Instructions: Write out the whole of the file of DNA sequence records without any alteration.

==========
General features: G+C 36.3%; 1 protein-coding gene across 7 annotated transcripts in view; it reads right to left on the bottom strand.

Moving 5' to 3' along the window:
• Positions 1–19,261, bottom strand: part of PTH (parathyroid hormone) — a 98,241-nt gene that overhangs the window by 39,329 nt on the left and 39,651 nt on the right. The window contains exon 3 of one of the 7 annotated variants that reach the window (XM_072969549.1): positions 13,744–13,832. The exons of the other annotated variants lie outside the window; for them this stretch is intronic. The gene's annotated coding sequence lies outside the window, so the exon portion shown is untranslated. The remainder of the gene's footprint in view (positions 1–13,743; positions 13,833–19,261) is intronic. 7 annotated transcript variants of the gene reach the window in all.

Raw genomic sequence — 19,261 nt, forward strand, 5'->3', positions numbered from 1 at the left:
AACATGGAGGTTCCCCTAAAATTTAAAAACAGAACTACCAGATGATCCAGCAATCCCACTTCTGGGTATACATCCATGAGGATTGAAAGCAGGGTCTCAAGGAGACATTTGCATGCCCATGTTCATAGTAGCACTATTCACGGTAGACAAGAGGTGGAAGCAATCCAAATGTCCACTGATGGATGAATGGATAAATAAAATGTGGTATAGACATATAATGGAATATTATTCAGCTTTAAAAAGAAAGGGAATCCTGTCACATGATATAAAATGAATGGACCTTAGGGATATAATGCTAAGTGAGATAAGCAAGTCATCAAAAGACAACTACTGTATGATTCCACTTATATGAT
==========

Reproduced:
General features: G+C 36.3%; 1 protein-coding gene across 7 annotated transcripts in view; it reads right to left on the bottom strand.

Moving 5' to 3' along the window:
• Positions 1–19,261, bottom strand: part of PTH (parathyroid hormone) — a 98,241-nt gene that overhangs the window by 39,329 nt on the left and 39,651 nt on the right. The window contains exon 3 of one of the 7 annotated variants that reach the window (XM_072969549.1): positions 13,744–13,832. The exons of the other annotated variants lie outside the window; for them this stretch is intronic. The gene's annotated coding sequence lies outside the window, so the exon portion shown is untranslated. The remainder of the gene's footprint in view (positions 1–13,743; positions 13,833–19,261) is intronic. 7 annotated transcript variants of the gene reach the window in all.

Raw genomic sequence — 19,261 nt, forward strand, 5'->3', positions numbered from 1 at the left:
AACATGGAGGTTCCCCTAAAATTTAAAAACAGAACTACCAGATGATCCAGCAATCCCACTTCTGGGTATACATCCATGAGGATTGAAAGCAGGGTCTCAAGGAGACATTTGCATGCCCATGTTCATAGTAGCACTATTCACGGTAGACAAGAGGTGGAAGCAATCCAAATGTCCACTGATGGATGAATGGATAAATAAAATGTGGTATAGACATATAATGGAATATTATTCAGCTTTAAAAAGAAAGGGAATCCTGTCACATGATATAAAATGAATGGACCTTAGGGATATAATGCTAAGTGAGATAAGCAAGTCATCAAAAGACAACTACTGTATGATTCCACTTATATGAT